Glock Maritime Spring Cups

Standard spring cups on the left, maritime spring cups on the right.

There is a great deal of misinformation about Glock’s out there. From the ridiculous like it being made out of porcelain to it being the ultimate underwater weapon system.

I saw a claim stating that the Glock is the only pistol able to fire underwater because of the reduced friction from the polymer frame. Laughable.

Many firearms will work underwater with a few conditions. First there can not be air trapped in the barrel as that can cause catastrophic failure. Water will slow the fall of hammers and the movement of parts, so weapons with weaker or less reliable ignition systems may fail. Hollow points and similar expanding ammunition may cause failures by trying to expand in the barrel when fired.

There have been various documented tests out there showing 1911s, Revolvers, and other firearms functioning fire under water. Most of the times you hear about firearms blowing up from water in the bore it is because the firearm is out above the water while water is still in the bore.

That is not to say that firing underwater isn’t dangerous. Shooting is dangerous to begin with. There is more that can go wrong under water, and since liquid is effective incompressible, the noise, shock, and blast from the shot carry far better than they do in air. That means that the blast will be far worse on your ears and rest of your body.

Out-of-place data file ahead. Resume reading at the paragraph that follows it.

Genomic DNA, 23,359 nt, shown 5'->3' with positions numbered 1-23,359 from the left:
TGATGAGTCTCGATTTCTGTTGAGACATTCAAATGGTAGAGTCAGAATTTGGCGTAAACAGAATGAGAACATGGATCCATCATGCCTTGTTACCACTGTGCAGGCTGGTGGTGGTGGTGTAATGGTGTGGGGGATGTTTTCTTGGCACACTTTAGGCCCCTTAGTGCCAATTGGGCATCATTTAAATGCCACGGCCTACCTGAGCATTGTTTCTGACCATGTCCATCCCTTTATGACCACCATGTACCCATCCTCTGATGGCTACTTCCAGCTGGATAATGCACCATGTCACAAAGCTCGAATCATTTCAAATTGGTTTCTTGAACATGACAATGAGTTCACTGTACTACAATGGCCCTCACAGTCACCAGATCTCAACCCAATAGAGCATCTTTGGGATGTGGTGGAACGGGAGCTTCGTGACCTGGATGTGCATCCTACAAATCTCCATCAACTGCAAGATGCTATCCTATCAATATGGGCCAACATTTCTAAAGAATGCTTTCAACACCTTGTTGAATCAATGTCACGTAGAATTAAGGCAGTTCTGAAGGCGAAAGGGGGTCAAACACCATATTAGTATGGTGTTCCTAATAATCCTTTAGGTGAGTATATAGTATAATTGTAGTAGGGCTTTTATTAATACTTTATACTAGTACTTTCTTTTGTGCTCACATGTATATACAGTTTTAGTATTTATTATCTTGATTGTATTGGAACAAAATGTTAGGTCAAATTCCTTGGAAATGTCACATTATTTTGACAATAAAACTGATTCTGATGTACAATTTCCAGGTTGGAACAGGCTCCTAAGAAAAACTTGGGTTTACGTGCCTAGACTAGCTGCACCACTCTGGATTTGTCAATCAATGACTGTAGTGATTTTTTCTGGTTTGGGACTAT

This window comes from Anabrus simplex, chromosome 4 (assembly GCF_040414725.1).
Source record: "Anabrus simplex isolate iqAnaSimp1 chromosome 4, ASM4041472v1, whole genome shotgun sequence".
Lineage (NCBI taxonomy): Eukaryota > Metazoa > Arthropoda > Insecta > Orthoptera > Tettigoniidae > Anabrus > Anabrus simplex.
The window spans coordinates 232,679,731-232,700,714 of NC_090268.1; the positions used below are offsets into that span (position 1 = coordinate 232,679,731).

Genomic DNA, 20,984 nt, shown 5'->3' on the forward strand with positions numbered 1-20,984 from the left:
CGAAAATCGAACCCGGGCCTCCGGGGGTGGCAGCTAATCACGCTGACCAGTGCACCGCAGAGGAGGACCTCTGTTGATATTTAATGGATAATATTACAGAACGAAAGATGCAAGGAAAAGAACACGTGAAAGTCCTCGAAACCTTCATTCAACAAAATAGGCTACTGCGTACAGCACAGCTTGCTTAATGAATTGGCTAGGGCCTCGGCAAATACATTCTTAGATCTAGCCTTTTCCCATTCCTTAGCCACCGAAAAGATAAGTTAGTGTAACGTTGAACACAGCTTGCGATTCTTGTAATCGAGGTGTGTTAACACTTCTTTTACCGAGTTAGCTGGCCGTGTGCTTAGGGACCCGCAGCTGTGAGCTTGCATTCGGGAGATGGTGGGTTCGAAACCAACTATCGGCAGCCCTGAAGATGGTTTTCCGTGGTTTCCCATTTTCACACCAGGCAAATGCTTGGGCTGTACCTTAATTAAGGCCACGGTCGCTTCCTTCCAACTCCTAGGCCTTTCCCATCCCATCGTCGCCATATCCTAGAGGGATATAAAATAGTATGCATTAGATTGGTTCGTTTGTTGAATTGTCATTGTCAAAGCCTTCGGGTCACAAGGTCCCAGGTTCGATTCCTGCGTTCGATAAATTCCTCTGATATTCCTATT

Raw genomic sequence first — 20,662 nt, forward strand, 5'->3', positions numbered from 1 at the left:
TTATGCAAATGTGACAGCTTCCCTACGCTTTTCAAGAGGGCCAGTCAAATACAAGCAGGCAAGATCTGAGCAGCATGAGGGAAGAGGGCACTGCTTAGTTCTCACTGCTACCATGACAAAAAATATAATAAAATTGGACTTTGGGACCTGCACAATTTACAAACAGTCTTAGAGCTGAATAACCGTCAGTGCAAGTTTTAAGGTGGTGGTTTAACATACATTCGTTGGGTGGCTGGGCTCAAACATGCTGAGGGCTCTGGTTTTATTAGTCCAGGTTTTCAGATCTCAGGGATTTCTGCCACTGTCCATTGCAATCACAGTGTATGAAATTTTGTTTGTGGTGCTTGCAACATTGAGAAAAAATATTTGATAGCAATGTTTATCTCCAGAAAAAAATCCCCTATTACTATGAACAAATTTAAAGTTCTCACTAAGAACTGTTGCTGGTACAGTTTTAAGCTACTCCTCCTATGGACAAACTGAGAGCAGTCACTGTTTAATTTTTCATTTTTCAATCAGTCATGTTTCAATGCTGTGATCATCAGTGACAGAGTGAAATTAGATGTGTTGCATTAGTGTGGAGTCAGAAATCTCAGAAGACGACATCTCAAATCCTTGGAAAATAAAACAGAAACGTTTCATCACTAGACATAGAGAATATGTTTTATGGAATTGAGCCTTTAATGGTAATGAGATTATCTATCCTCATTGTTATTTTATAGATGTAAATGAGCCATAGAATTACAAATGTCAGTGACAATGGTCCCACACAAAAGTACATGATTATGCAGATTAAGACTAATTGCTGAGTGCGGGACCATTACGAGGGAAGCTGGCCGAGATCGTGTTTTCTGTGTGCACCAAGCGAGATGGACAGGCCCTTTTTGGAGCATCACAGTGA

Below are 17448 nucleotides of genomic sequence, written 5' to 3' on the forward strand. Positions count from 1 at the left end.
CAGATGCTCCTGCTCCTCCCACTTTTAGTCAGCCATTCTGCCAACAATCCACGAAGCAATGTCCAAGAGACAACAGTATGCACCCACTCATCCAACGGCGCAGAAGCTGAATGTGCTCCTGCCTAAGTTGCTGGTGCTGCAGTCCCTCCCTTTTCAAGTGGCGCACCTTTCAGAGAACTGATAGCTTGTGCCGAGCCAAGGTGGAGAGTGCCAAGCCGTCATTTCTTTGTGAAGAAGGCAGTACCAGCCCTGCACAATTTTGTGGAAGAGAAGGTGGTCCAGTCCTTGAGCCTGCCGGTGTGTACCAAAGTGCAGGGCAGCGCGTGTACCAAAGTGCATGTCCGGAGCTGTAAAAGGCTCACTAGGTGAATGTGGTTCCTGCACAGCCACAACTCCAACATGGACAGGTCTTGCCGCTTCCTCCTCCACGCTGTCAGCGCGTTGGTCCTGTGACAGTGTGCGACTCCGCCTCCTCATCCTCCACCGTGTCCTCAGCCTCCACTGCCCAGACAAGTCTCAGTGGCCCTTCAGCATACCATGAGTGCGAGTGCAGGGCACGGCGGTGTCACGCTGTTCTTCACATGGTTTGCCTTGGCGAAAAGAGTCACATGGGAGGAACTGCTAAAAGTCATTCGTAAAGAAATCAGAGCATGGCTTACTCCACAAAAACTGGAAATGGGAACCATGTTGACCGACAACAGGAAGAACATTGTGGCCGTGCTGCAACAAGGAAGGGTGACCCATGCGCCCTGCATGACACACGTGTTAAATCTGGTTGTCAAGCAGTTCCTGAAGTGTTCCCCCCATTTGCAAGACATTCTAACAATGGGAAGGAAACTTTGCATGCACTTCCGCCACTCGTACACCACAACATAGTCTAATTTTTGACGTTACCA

You can find videos of people firing rifles underwater. That gets a little more complex. Similar thing, it is air in the system or bore while underwater that can cause failures when the gun is completely immersed. Or water in the while when it is taken out of the water. There is plenty of discussion and information about weaknesses in the AR15 design for over the beach use. Funny thing is there is a story about a guy who completely immersed his AR15 and was having no issues shooting it underwater. It was only when he pulled it back out of the water that he blew it up.

But I am getting off topic. Point is, most guns will work under water, but it is not ideal.

At the request of some group or another, with a Florida police department usually getting the credit, Glock designed modified spring cups for maritime use. These are not necessary for using the Glock under water, they simply exist to aid in reliability if there is water in the striker channel.

Now there is a cost to them. A set of maritime spring cups would run you 10-20 dollars and about 5 minutes to install them. These maritime cups have less material, and may fail sooner or be more likely to fail than the standard spring cups. I haven’t ever heard of a set of maritime cups failing, but it is possible.

It can be a little hard to find factory Glock brand maritime spring cups. Plenty of unscrupulous dealers will buy aftermarket connectors, maritime spring cups, etc and claim that they are factory Glock parts. I had some “Glock 3.5 Lb connectors” that causes reliability issues. I later found out that one of the aftermarket companies (maybe Scherer?) had a run of defective connectors. When I later bought more Glock minus marked connectors, those looked different and had no issues. Unfortunately the dealer I used to trust years ago went out of business. Went or jail or something that. Maybe I shouldn’t have trusted them either.

I live in an environment with a good bit of water so I choose to run the maritime cups. I needed some more so I shopped around for a while and saw several reviews of people claiming that the ones they received were aftermarket. I finally found a dealer that had great reviews and bought from them. Unfortunately the ones I received just came in a unlabeled zip lock bag, so I question their origin.

Buyer beware, I suppose.


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